Our sleep shows how risk-seeking we are

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( Image: Unsplash)
( Image: Unsplash)

Each person has their own individual sleep profile which can be identified by the electrical brain activity during sleep. Researchers at the University of Bern have now demonstrated that the brain waves during periods of deep sleep in a specific area of the brain can be used to determine the extent of an individual’s propensity for risk during their everyday life.

Each day, we make countless decisions in which we take different risks - in road traffic, when buying shares or in our sexual behavior, for example. The propensity for risk varies from one individual to the next. Researchers led by Daria Knoch, Professor of Social Neuroscience at the University of Bern, have demonstrated that clues in the brain concerning an individual’s propensity for risk can be gathered as they sleep: "The fewer slow waves an individual has over their right prefrontal cortex during deep sleep, the greater their propensity for risk. Among other functions, this region of the brain is important to control one’s own impulses," explains the neuroscientist. The results have recently been published in the journal "NeuroImage."

High data density and sleep investigation at participant’s home

Slow waves occur during deep sleep and indicate good sleep quality and regeneration. The topographical distribution of slow waves in the brain is highly individual and is highly stable over time; this means each individual has their own personal neuronal sleep profile. To determine whether this profile reveals anything about an individual’s propensity for risk, the research team studied 54 "good sleepers", who typically sleep for seven to eight hours. These were identified using actigraphs, which track the patterns of movement during sleep. Because: "The individual slow-wave profile can only be interpreted correctly during normal sleep," explains leader of the study, Lorena Gianotti.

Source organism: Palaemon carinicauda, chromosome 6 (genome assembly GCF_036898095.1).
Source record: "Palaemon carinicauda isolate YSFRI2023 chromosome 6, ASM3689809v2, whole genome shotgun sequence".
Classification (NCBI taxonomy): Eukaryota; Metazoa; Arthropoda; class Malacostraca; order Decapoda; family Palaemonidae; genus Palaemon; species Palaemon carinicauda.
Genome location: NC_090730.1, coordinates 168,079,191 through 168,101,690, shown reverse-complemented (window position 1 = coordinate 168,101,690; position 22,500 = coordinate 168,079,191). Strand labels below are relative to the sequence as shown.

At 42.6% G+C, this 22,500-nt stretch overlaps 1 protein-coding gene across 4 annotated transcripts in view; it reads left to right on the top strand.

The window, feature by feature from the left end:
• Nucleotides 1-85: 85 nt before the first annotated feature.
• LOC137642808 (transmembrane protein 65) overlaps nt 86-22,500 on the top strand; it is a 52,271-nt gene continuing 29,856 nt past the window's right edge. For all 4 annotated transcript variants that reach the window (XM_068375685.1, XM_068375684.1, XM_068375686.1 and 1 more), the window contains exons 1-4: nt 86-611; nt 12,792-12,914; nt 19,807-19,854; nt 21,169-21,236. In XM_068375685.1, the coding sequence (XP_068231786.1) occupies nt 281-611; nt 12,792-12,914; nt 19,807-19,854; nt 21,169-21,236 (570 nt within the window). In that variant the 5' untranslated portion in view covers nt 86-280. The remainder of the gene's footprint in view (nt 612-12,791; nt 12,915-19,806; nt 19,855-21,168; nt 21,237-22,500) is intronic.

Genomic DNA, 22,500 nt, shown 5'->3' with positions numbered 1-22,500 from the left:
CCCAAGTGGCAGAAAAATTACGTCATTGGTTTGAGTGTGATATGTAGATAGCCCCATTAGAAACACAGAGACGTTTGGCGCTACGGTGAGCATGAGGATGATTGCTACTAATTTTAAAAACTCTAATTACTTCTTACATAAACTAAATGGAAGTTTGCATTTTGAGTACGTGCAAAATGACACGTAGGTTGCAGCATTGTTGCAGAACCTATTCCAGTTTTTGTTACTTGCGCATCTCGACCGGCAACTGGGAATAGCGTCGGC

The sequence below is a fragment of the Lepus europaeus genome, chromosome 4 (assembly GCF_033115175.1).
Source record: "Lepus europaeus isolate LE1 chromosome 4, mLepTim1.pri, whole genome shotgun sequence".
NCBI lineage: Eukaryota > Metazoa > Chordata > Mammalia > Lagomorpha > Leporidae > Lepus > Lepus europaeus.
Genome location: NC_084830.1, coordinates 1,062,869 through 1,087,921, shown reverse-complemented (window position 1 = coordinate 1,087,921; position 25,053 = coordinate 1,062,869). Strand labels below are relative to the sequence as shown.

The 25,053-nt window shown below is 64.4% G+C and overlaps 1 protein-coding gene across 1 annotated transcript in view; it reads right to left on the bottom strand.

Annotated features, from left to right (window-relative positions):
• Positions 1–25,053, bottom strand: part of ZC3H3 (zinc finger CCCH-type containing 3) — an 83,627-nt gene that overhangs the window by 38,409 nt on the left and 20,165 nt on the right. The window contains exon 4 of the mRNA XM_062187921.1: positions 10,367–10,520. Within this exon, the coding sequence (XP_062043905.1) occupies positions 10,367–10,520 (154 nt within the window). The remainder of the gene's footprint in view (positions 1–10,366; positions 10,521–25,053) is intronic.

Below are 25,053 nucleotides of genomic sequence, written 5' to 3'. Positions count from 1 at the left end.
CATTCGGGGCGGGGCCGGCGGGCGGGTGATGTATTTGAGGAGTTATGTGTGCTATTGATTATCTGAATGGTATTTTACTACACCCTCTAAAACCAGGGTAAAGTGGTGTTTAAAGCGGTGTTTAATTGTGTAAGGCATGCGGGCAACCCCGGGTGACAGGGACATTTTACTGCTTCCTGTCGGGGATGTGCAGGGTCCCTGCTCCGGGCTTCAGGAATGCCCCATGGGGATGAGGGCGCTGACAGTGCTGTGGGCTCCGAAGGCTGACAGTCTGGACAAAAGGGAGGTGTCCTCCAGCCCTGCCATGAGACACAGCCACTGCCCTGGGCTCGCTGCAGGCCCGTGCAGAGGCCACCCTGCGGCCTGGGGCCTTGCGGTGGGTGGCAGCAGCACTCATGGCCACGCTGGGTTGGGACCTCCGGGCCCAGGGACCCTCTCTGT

In the next step, sleep data was collected at participants’ home using a portable polysomnographic system with 64 electrodes placed at their scalp. "The undisturbed measurement of the brain activity during sleep in a familiar environment and the high density of data collected by the 64 electrodes are rather rare as a constellation in sleep research. This allows the participants to sleep naturally and allows us to collect a large quantity of data," explains doctoral candidate and first author, Mirjam Studler.

Less deep sleep in the right prefrontal cortex

And this data is very meaningful and significant: participants who show lower slow-wave activity over their right prefrontal cortex generally demonstrate a greater propensity for risk than individuals with more slow-wave activity. The propensity to take risks was elicited in a computer game where they could win actual money: the participants had to decide how far they would drive a car in the knowledge that at some point, a wall would appear with which the car would collide. Each meter driven earned them more money, but also increased their risk of crashing. "Interestingly, the sleep duration had no impact in terms of propensity for risk, at least in our study with good sleepers. Rather, it is crucial that deep sleep takes place in the 'right' brain regions - in this case, in the right prefrontal cortex," explains Lorena Gianotti.

Possible implications

Health economics research has demonstrated that risky behavior can have both considerable health-related and financial consequences. According to the researchers, gaining a better understanding of the mechanisms underlying the propensity for risky behaviour is therefore important. "Our findings can be incorporated into targeted interventions. Sleep researchers are now developing techniques to specifically modulate slow waves," says Daria Knoch.

The Social Neuro Lab

The Social Neuro Lab at the Department of Social Neuroscience and Social Psychology at the Institute of Psychology of the University of Bern focuses on the neurobiological basis of human behavior and experience in the social context. Its key areas of focus are: social neuroscience, neuroeconomics, cooperation, prosocial behavior and impulse control.